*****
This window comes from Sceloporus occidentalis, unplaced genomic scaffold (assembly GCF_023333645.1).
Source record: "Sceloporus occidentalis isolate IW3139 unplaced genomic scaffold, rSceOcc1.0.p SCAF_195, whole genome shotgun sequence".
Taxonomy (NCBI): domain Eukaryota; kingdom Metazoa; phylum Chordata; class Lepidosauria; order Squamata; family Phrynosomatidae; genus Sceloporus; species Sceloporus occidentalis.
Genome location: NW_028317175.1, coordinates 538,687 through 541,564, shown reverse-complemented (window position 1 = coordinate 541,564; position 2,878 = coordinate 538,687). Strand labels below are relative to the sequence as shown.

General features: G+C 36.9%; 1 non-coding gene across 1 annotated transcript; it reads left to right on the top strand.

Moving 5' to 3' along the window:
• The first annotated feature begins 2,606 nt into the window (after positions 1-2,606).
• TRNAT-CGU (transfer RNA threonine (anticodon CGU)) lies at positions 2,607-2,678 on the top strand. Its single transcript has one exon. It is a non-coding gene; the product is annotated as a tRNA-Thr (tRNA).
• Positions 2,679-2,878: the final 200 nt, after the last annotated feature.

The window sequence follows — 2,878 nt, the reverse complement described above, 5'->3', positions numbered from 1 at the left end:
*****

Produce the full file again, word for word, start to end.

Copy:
This window comes from Sceloporus occidentalis, unplaced genomic scaffold (assembly GCF_023333645.1).
Source record: "Sceloporus occidentalis isolate IW3139 unplaced genomic scaffold, rSceOcc1.0.p SCAF_195, whole genome shotgun sequence".
Taxonomy (NCBI): domain Eukaryota; kingdom Metazoa; phylum Chordata; class Lepidosauria; order Squamata; family Phrynosomatidae; genus Sceloporus; species Sceloporus occidentalis.
Genome location: NW_028317175.1, coordinates 538,687 through 541,564, shown reverse-complemented (window position 1 = coordinate 541,564; position 2,878 = coordinate 538,687). Strand labels below are relative to the sequence as shown.

General features: G+C 36.9%; 1 non-coding gene across 1 annotated transcript; it reads left to right on the top strand.

Moving 5' to 3' along the window:
• The first annotated feature begins 2,606 nt into the window (after positions 1-2,606).
• TRNAT-CGU (transfer RNA threonine (anticodon CGU)) lies at positions 2,607-2,678 on the top strand. Its single transcript has one exon. It is a non-coding gene; the product is annotated as a tRNA-Thr (tRNA).
• Positions 2,679-2,878: the final 200 nt, after the last annotated feature.

The window sequence follows — 2,878 nt, the reverse complement described above, 5'->3', positions numbered from 1 at the left end: